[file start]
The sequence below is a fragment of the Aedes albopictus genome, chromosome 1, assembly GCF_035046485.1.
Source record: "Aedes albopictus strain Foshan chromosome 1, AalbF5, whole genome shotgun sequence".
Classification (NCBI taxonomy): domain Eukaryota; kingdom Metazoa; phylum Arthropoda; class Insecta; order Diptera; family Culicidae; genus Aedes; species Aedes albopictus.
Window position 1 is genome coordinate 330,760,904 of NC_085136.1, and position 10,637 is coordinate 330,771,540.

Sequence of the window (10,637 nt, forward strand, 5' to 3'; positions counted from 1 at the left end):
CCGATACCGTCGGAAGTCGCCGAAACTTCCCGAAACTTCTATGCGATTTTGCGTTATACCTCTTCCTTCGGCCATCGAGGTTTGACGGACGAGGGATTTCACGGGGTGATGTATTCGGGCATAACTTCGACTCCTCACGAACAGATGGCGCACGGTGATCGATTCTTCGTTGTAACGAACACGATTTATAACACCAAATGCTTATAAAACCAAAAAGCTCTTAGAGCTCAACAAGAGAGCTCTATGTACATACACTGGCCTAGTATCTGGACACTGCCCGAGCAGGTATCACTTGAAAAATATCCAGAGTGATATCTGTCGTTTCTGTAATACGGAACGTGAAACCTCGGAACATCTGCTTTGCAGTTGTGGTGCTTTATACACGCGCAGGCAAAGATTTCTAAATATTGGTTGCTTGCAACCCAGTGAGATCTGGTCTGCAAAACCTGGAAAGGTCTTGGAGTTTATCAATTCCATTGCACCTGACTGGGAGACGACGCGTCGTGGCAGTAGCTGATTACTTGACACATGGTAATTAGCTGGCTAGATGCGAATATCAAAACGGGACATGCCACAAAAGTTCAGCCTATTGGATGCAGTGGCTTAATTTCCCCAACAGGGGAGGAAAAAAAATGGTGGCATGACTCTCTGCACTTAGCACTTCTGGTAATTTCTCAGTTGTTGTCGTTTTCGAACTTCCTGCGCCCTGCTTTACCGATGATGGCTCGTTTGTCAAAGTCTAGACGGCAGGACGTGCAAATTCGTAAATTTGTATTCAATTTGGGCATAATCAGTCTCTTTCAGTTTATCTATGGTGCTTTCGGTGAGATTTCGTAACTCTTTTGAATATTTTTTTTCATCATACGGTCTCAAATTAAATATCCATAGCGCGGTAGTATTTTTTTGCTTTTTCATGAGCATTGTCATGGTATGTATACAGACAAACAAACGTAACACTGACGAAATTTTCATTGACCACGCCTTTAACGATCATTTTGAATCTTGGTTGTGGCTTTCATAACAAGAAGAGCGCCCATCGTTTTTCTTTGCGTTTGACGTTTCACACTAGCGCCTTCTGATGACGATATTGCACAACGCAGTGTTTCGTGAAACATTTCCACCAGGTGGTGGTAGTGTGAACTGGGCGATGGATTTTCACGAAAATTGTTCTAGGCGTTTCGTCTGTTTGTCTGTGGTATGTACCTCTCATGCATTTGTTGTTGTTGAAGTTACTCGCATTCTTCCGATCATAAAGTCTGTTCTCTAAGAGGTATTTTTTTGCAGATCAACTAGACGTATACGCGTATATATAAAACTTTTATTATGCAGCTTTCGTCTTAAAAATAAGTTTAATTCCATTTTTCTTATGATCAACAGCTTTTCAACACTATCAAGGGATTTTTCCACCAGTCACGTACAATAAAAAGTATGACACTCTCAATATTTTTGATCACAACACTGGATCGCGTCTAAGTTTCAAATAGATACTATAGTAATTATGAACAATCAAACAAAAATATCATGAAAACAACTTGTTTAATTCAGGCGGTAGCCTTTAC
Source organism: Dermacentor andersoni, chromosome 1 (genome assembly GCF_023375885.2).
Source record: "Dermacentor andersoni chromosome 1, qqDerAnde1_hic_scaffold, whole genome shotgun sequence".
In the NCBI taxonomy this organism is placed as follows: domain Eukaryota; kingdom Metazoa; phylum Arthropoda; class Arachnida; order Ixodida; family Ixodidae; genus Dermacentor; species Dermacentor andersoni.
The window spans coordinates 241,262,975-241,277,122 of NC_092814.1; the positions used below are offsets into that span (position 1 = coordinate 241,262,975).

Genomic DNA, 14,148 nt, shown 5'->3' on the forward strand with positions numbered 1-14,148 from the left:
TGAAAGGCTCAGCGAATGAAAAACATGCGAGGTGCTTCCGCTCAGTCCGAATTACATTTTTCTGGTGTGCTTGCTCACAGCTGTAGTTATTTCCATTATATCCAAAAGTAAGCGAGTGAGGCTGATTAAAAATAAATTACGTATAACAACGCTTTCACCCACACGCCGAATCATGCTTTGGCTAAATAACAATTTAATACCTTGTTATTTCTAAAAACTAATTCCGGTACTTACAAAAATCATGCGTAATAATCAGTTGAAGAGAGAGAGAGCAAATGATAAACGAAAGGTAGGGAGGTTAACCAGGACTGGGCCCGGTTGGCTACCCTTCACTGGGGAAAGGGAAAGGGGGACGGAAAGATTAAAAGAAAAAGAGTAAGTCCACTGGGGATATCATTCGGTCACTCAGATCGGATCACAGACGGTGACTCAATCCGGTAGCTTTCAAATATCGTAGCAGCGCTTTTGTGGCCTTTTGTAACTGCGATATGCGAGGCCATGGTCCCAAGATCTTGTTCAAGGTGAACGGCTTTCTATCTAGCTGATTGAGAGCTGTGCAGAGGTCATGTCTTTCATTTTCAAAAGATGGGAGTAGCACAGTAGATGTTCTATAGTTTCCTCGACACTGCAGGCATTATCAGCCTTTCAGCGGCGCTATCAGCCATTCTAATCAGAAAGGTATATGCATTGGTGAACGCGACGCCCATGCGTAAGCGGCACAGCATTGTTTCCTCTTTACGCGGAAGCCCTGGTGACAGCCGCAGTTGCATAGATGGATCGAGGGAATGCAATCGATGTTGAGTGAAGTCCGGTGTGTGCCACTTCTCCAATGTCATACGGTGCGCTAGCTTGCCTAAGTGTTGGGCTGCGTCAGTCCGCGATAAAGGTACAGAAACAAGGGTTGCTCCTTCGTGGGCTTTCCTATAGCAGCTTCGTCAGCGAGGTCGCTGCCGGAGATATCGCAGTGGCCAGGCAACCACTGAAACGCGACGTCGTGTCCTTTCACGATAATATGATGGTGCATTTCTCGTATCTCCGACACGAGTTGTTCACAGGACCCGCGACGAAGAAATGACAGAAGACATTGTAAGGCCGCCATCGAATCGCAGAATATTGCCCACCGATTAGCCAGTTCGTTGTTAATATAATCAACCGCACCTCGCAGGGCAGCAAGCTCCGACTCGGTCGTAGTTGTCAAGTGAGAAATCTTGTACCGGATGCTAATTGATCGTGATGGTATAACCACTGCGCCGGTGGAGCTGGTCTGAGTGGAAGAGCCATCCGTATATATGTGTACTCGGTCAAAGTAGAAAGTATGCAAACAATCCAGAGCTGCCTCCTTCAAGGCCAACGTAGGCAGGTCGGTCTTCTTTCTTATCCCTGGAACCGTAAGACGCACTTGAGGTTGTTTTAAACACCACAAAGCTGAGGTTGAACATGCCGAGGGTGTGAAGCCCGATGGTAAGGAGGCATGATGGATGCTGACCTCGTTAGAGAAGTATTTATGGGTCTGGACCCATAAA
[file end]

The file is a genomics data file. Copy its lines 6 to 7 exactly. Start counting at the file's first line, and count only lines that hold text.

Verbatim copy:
CCGATACCGTCGGAAGTCGCCGAAACTTCCCGAAACTTCTATGCGATTTTGCGTTATACCTCTTCCTTCGGCCATCGAGGTTTGACGGACGAGGGATTTCACGGGGTGATGTATTCGGGCATAACTTCGACTCCTCACGAACAGATGGCGCACGGTGATCGATTCTTCGTTGTAACGAACACGATTTATAACACCAAATGCTTATAAAACCAAAAAGCTCTTAGAGCTCAACAAGAGAGCTCTATGTACATACACTGGCCTAGTATCTGGACACTGCCCGAGCAGGTATCACTTGAAAAATATCCAGAGTGATATCTGTCGTTTCTGTAATACGGAACGTGAAACCTCGGAACATCTGCTTTGCAGTTGTGGTGCTTTATACACGCGCAGGCAAAGATTTCTAAATATTGGTTGCTTGCAACCCAGTGAGATCTGGTCTGCAAAACCTGGAAAGGTCTTGGAGTTTATCAATTCCATTGCACCTGACTGGGAGACGACGCGTCGTGGCAGTAGCTGATTACTTGACACATGGTAATTAGCTGGCTAGATGCGAATATCAAAACGGGACATGCCACAAAAGTTCAGCCTATTGGATGCAGTGGCTTAATTTCCCCAACAGGGGAGGAAAAAAAATGGTGGCATGACTCTCTGCACTTAGCACTTCTGGTAATTTCTCAGTTGTTGTCGTTTTCGAACTTCCTGCGCCCTGCTTTACCGATGATGGCTCGTTTGTCAAAGTCTAGACGGCAGGACGTGCAAATTCGTAAATTTGTATTCAATTTGGGCATAATCAGTCTCTTTCAGTTTATCTATGGTGCTTTCGGTGAGATTTCGTAACTCTTTTGAATATTTTTTTTCATCATACGGTCTCAAATTAAATATCCATAGCGCGGTAGTATTTTTTTGCTTTTTCATGAGCATTGTCATGGTATGTATACAGACAAACAAACGTAACACTGACGAAATTTTCATTGACCACGCCTTTAACGATCATTTTGAATCTTGGTTGTGGCTTTCATAACAAGAAGAGCGCCCATCGTTTTTCTTTGCGTTTGACGTTTCACACTAGCGCCTTCTGATGACGATATTGCACAACGCAGTGTTTCGTGAAACATTTCCACCAGGTGGTGGTAGTGTGAACTGGGCGATGGATTTTCACGAAAATTGTTCTAGGCGTTTCGTCTGTTTGTCTGTGGTATGTACCTCTCATGCATTTGTTGTTGTTGAAGTTACTCGCATTCTTCCGATCATAAAGTCTGTTCTCTAAGAGGTATTTTTTTGCAGATCAACTAGACGTATACGCGTATATATAAAACTTTTATTATGCAGCTTTCGTCTTAAAAATAAGTTTAATTCCATTTTTCTTATGATCAACAGCTTTTCAACACTATCAAGGGATTTTTCCACCAGTCACGTACAATAAAAAGTATGACACTCTCAATATTTTTGATCACAACACTGGATCGCGTCTAAGTTTCAAATAGATACTATAGTAATTATGAACAATCAAACAAAAATATCATGAAAACAACTTGTTTAATTCAGGCGGTAGCCTTTAC
Source organism: Dermacentor andersoni, chromosome 1 (genome assembly GCF_023375885.2).